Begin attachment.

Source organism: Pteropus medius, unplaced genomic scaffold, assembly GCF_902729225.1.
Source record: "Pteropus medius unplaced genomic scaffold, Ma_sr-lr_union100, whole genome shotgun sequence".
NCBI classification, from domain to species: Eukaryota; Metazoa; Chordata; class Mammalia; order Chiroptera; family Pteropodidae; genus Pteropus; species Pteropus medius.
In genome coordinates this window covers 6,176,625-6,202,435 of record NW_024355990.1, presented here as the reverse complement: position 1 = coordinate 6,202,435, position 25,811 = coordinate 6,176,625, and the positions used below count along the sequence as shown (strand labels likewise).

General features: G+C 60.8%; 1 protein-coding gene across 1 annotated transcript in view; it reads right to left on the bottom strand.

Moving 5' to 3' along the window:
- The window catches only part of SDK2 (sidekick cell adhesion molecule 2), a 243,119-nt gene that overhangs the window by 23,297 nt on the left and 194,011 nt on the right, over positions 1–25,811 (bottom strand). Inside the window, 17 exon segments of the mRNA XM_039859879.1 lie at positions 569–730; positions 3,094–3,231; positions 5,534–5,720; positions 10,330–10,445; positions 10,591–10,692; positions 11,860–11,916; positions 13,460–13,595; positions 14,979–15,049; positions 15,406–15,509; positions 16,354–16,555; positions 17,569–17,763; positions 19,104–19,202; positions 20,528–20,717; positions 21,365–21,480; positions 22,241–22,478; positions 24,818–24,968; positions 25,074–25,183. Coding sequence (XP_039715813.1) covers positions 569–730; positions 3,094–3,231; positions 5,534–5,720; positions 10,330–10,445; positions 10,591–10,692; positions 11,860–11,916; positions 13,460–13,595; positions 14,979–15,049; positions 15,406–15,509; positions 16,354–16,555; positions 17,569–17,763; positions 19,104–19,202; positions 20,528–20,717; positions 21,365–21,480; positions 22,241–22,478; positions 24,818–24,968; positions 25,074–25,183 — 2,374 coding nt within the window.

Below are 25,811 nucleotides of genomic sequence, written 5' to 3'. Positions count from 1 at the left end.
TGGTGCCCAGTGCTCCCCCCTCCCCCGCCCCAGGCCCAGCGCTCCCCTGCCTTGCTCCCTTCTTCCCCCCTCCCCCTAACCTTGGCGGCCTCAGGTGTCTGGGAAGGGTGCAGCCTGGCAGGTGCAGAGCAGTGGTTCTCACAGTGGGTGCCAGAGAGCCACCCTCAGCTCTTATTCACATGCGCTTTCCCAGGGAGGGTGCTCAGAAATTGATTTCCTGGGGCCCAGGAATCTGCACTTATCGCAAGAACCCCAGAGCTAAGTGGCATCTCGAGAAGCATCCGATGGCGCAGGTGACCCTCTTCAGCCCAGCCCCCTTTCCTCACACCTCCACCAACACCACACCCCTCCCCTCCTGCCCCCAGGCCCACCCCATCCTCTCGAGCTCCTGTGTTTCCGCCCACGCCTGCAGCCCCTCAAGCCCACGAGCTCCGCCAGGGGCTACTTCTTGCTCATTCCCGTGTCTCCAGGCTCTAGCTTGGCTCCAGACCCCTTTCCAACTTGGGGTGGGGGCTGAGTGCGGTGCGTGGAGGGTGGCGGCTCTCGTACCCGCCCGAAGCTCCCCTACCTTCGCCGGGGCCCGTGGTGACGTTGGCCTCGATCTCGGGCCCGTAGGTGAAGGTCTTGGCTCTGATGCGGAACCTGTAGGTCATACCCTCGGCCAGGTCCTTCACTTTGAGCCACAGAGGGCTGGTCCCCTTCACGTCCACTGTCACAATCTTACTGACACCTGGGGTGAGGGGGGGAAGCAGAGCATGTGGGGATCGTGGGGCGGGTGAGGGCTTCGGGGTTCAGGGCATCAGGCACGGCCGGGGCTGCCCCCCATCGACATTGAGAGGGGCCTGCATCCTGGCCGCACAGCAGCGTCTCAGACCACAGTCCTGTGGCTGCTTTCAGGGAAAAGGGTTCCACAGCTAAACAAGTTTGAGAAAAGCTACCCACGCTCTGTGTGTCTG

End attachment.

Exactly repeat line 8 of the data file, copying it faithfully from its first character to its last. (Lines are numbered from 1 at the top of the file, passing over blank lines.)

Below are 25,811 nucleotides of genomic sequence, written 5' to 3'. Positions count from 1 at the left end.